Neural correlates of the impact of control on decision making in pathological gambling

Abstract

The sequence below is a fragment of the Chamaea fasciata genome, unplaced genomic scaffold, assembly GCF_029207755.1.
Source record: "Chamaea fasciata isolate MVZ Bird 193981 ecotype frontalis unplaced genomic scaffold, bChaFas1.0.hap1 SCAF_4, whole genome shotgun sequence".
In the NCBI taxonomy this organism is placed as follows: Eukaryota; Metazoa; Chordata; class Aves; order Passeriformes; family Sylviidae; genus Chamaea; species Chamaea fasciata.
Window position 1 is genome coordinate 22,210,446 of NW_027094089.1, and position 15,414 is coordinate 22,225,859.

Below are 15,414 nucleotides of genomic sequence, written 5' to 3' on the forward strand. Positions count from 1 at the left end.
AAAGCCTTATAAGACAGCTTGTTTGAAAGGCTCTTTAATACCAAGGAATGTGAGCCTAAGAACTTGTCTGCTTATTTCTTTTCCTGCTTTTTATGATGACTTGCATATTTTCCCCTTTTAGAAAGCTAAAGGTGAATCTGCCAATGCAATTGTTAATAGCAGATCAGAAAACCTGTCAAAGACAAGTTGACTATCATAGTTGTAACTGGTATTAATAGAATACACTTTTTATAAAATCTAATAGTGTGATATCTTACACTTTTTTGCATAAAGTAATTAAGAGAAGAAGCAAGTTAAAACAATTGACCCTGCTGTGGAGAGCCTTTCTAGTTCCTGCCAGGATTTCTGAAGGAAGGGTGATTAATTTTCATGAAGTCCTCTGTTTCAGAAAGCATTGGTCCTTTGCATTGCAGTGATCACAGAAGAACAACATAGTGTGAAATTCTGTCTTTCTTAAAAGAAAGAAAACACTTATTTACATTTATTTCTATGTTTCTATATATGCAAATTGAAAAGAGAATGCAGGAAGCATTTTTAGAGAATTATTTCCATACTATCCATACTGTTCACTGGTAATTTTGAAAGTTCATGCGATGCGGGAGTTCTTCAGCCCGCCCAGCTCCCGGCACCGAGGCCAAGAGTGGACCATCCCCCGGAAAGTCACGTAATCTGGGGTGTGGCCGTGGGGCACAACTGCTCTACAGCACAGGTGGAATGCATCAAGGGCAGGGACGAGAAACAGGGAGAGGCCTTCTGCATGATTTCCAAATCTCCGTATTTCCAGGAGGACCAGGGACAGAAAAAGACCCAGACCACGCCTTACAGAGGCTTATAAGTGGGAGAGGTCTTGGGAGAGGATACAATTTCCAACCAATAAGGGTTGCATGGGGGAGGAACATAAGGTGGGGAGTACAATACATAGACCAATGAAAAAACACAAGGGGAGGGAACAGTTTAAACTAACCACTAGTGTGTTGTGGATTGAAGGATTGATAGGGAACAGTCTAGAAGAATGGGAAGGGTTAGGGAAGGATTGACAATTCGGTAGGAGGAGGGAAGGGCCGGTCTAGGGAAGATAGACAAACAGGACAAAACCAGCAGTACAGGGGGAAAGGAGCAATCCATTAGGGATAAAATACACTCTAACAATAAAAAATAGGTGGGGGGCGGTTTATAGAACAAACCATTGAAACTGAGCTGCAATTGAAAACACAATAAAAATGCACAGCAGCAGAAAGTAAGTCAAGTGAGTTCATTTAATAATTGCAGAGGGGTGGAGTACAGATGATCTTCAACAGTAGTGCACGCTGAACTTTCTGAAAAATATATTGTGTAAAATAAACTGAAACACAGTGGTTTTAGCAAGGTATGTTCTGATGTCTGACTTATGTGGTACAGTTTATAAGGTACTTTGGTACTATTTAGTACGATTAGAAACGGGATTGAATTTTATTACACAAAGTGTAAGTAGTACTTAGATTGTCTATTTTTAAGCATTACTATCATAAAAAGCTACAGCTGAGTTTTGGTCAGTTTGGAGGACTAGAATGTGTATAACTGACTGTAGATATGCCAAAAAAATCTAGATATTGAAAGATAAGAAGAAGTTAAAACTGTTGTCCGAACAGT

Perceived control over a gambling outcome leads individuals to accept more and larger bets, increased risk-taking. Pathological gamblers, however, do not diminish risk-taking when control is absent, suggesting an illusion of control. To evaluate neural correlates of perceived control in gamblers, this study compared magnetoencephalography responses of 36 pathological (PG) and 36 non-pathological gamblers (NPG) during the Georgia Gambling Task. PGs exhibited greater activity in bilateral primary sensory regions. An interaction between pathology and control over the gambling task was observed bilaterally throughout dorsal and ventral visual processing streams, and lateral PFC. NPGs showed decreased activity when control was absent. Groups did not differ in response to potential bet cost. These findings provide neurophysiological evidence that PGs suffer from the pattern of risk-taking associated with perceived control, even when no control exists. They suggest that gambling pathology contributes to differential processing of gambling stimuli other than potential costs or rewards. (PsycINFO Database Record (c) 2013 APA, all rights reserved) (journal abstract)

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